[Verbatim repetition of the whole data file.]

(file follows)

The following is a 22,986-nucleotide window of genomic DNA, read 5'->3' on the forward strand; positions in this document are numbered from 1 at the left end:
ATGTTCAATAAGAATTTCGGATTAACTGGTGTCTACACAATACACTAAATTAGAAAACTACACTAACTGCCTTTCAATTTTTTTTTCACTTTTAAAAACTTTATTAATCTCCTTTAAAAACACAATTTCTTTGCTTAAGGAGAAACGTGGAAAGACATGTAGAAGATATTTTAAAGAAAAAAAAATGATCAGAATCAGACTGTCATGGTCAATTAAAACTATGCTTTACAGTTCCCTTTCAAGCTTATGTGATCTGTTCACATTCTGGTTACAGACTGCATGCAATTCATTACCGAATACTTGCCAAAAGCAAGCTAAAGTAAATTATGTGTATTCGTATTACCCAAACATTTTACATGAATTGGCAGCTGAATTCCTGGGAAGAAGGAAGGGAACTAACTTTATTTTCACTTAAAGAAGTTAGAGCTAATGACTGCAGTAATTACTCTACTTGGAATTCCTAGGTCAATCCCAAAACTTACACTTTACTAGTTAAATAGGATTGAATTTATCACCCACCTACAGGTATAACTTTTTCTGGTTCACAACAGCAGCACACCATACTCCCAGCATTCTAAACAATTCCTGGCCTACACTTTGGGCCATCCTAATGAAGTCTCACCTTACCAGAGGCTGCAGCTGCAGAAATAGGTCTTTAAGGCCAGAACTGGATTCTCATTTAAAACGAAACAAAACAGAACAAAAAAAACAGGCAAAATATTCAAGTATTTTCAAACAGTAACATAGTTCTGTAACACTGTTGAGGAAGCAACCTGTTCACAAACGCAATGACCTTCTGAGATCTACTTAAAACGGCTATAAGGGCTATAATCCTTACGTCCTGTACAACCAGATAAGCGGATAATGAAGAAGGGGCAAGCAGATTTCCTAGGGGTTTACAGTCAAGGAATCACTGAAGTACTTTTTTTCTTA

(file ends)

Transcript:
The following is a 22,986-nucleotide window of genomic DNA, read 5'->3' on the forward strand; positions in this document are numbered from 1 at the left end:
ATGTTCAATAAGAATTTCGGATTAACTGGTGTCTACACAATACACTAAATTAGAAAACTACACTAACTGCCTTTCAATTTTTTTTTCACTTTTAAAAACTTTATTAATCTCCTTTAAAAACACAATTTCTTTGCTTAAGGAGAAACGTGGAAAGACATGTAGAAGATATTTTAAAGAAAAAAAAATGATCAGAATCAGACTGTCATGGTCAATTAAAACTATGCTTTACAGTTCCCTTTCAAGCTTATGTGATCTGTTCACATTCTGGTTACAGACTGCATGCAATTCATTACCGAATACTTGCCAAAAGCAAGCTAAAGTAAATTATGTGTATTCGTATTACCCAAACATTTTACATGAATTGGCAGCTGAATTCCTGGGAAGAAGGAAGGGAACTAACTTTATTTTCACTTAAAGAAGTTAGAGCTAATGACTGCAGTAATTACTCTACTTGGAATTCCTAGGTCAATCCCAAAACTTACACTTTACTAGTTAAATAGGATTGAATTTATCACCCACCTACAGGTATAACTTTTTCTGGTTCACAACAGCAGCACACCATACTCCCAGCATTCTAAACAATTCCTGGCCTACACTTTGGGCCATCCTAATGAAGTCTCACCTTACCAGAGGCTGCAGCTGCAGAAATAGGTCTTTAAGGCCAGAACTGGATTCTCATTTAAAACGAAACAAAACAGAACAAAAAAAACAGGCAAAATATTCAAGTATTTTCAAACAGTAACATAGTTCTGTAACACTGTTGAGGAAGCAACCTGTTCACAAACGCAATGACCTTCTGAGATCTACTTAAAACGGCTATAAGGGCTATAATCCTTACGTCCTGTACAACCAGATAAGCGGATAATGAAGAAGGGGCAAGCAGATTTCCTAGGGGTTTACAGTCAAGGAATCACTGAAGTACTTTTTTTCTTA